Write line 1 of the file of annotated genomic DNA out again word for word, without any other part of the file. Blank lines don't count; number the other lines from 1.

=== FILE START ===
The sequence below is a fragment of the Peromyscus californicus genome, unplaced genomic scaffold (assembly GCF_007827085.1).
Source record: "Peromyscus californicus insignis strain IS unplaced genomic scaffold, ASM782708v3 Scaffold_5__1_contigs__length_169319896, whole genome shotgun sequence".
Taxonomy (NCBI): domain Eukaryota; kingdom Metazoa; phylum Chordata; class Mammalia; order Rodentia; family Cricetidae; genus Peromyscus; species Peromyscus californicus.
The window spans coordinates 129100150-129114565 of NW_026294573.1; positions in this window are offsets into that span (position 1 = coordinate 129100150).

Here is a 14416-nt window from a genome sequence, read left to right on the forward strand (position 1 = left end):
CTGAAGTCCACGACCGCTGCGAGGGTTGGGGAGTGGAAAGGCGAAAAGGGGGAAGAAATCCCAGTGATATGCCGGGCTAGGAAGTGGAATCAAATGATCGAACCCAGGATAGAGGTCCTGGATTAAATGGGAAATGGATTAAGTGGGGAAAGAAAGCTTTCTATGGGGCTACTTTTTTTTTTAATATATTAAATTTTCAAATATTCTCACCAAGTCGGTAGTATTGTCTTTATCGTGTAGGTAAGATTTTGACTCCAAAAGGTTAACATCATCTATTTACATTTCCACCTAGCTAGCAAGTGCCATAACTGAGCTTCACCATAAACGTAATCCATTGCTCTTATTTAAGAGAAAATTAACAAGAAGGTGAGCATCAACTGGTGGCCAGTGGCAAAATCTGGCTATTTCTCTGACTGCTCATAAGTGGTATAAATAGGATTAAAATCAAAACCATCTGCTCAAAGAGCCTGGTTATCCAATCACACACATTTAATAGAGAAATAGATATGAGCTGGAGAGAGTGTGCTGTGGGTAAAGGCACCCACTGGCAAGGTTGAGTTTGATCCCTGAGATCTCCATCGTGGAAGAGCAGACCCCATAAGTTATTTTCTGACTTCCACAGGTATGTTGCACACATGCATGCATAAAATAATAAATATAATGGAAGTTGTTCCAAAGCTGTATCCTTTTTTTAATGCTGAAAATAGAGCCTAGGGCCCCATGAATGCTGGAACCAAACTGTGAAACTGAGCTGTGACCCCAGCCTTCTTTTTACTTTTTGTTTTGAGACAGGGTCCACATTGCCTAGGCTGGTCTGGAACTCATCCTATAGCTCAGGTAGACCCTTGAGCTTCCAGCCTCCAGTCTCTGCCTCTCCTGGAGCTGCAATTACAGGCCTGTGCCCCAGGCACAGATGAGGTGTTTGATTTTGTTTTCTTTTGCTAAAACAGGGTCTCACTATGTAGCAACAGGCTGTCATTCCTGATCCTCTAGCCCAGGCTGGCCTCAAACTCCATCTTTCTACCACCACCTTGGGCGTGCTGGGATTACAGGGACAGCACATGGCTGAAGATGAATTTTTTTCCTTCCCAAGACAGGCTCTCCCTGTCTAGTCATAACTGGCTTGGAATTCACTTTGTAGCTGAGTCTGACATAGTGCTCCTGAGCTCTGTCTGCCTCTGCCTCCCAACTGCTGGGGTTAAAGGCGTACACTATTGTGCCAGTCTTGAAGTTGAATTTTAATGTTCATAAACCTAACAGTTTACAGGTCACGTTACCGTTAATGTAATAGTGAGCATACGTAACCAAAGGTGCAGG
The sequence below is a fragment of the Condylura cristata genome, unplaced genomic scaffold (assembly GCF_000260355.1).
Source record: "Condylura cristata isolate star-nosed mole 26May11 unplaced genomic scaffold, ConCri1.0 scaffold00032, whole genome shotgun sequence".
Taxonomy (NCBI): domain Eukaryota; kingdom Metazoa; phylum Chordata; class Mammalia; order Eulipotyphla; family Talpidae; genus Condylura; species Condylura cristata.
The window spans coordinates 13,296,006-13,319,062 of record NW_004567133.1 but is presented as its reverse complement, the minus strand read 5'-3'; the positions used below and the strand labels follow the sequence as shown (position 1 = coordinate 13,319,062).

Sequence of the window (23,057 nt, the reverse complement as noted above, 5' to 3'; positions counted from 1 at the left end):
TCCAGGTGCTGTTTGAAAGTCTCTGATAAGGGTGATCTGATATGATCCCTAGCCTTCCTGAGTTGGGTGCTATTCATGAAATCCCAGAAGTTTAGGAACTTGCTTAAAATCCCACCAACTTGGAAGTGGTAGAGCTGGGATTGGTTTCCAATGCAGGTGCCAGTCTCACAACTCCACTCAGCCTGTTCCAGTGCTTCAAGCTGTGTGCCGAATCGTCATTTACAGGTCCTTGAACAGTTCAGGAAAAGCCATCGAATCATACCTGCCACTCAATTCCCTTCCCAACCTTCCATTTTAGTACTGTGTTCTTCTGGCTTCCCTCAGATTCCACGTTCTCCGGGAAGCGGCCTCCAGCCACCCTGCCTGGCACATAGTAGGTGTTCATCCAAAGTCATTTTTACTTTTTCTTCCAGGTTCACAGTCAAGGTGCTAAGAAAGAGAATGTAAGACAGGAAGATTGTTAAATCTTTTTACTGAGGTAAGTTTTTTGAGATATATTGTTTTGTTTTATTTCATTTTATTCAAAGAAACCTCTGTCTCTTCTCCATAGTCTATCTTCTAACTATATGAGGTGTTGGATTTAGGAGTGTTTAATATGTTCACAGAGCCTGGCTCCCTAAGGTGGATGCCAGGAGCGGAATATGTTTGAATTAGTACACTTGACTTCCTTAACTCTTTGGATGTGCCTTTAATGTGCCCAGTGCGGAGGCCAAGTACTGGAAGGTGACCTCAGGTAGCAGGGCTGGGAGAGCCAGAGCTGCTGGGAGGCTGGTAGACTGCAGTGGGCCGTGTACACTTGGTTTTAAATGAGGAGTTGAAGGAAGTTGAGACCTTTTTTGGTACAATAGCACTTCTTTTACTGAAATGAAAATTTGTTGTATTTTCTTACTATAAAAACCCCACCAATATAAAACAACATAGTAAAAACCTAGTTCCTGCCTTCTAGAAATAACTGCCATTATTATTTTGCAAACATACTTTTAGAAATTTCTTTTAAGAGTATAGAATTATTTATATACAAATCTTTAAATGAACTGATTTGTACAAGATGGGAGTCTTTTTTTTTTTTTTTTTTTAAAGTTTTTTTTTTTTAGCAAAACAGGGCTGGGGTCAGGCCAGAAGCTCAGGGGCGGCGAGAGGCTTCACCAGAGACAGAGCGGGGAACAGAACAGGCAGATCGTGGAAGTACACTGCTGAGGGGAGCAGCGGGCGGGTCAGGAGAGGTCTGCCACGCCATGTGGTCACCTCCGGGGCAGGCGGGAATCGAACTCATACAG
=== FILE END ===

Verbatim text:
The sequence below is a fragment of the Peromyscus californicus genome, unplaced genomic scaffold (assembly GCF_007827085.1).